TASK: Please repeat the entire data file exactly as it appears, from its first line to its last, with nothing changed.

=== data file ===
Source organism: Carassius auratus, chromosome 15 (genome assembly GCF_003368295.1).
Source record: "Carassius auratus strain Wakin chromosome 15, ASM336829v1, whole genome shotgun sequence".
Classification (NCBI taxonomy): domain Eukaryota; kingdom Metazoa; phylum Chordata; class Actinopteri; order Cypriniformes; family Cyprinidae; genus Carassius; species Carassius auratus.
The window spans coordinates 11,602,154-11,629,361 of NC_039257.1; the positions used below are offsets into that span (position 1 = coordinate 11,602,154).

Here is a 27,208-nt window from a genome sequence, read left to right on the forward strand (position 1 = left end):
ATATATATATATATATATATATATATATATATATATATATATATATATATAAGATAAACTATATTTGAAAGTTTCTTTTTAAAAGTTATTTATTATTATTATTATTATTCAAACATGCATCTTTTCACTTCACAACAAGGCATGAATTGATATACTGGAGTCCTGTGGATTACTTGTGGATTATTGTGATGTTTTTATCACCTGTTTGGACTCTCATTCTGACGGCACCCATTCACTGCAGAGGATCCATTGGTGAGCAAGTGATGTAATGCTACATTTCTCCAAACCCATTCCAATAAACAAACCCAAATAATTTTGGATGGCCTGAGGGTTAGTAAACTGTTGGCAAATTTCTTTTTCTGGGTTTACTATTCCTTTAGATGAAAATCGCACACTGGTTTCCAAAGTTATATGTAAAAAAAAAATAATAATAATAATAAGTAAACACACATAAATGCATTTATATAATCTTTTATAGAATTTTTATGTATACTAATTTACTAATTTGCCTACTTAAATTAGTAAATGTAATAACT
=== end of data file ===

Source organism: Carassius auratus, chromosome 15 (genome assembly GCF_003368295.1).
Source record: "Carassius auratus strain Wakin chromosome 15, ASM336829v1, whole genome shotgun sequence".
Classification (NCBI taxonomy): domain Eukaryota; kingdom Metazoa; phylum Chordata; class Actinopteri; order Cypriniformes; family Cyprinidae; genus Carassius; species Carassius auratus.
The window spans coordinates 11,602,154-11,629,361 of NC_039257.1; the positions used below are offsets into that span (position 1 = coordinate 11,602,154).

Here is a 27,208-nt window from a genome sequence, read left to right on the forward strand (position 1 = left end):
ATATATATATATATATATATATATATATATATATATATATATATATATATAAGATAAACTATATTTGAAAGTTTCTTTTTAAAAGTTATTTATTATTATTATTATTATTCAAACATGCATCTTTTCACTTCACAACAAGGCATGAATTGATATACTGGAGTCCTGTGGATTACTTGTGGATTATTGTGATGTTTTTATCACCTGTTTGGACTCTCATTCTGACGGCACCCATTCACTGCAGAGGATCCATTGGTGAGCAAGTGATGTAATGCTACATTTCTCCAAACCCATTCCAATAAACAAACCCAAATAATTTTGGATGGCCTGAGGGTTAGTAAACTGTTGGCAAATTTCTTTTTCTGGGTTTACTATTCCTTTAGATGAAAATCGCACACTGGTTTCCAAAGTTATATGTAAAAAAAAAATAATAATAATAATAAGTAAACACACATAAATGCATTTATATAATCTTTTATAGAATTTTTATGTATACTAATTTACTAATTTGCCTACTTAAATTAGTAAATGTAATAACT